By Shawn Ryan | Illustrated By Annie Bakst | Photo By Angela Foster
Making your customers sick when they eat your food is not a good marketing plan.
But finding out whether a contaminant is or isn’t dwelling in edibles can take so long, the customer is sick before you even know there’s a problem.
To test for safety, food manufacturers take samples from the production line, send them to outside labs and wait for the results. Sometimes waiting means waiting … and waiting … and waiting. Even in-house labs can take a week to determine whether E.coli or staph or other potentially dangerous impurities are in the food.
Michael Danquah and a research team from UT Chattanooga are trying to shorten the wait period.
Danquah, associate dean in the UTC College of Engineering and Computer Science, and three university faculty members—UC Foundation Associate Professor Dalei Wu and Assistant Professor Kahlid Tantawi, both experts in mechatronics, and Henry Spratt, a professor and microbiologist—are working on new methods that give instantaneous results on whether contaminants are present in food products.
It’s a two-pronged approach.
“The monitoring process is not going to be based on a single approach,” Danquah says. “We are going to use a multimodal approach of monitoring, having an electrochemical component and also an optical component.”
The team has received a $600,000 grant from the National Science Foundation for research. Collaborators at UT Knoxville and Virginia Commonwealth University received $150,000 of the funding, Danquah said.
“This is actually going to fill a gap in the industrial operation and make the industry a better, more robust, more rapid, real-time way of assessing pathogens,” Danquah says.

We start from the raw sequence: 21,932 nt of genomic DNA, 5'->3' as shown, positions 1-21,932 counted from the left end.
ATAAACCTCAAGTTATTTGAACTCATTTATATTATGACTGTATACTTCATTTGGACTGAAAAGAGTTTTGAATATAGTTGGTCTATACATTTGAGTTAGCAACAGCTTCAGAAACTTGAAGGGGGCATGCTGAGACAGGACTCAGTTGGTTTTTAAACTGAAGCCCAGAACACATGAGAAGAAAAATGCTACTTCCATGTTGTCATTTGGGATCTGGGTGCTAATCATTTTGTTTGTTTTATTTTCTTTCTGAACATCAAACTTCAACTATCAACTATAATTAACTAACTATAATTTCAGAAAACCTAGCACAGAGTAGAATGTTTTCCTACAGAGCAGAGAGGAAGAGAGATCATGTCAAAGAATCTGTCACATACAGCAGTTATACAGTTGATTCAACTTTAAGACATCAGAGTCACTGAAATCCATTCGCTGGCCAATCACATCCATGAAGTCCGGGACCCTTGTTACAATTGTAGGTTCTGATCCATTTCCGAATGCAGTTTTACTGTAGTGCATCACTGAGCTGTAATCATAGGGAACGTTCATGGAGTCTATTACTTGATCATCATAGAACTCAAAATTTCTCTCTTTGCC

The No. 1 goal is to make food safer for the public, but the new testing methods also will save money for the companies, preventing expensive recalls on their products, he says.
The first step in the research is developing a unique probe with a biological molecule—called an aptasensor—that will bond with proteins on the surface of the pathogen, Danquah explains. The connection creates an electrochemical reaction that is picked up by the probe. An alert signal is immediately sent to monitoring equipment over a wireless network.
“We can use a lot from that kind of signal,” Danquah says.
In the second detection method, the probe is able to “see” light from the electrochemical reaction.
“The biochip will have a glass surface, so immediately when there is a binding to the surface protein, we can monitor that as well,” Danquah says.
The NSF grant runs for three years, he says, and the hope is to develop a prototype of the aptasensor, which may lead to more grants to continue the research.
Danquah also hopes the food-processing industries will be interested in the research.
“The beauty of having the industry involved is they can also help us to test the technology as we develop it.”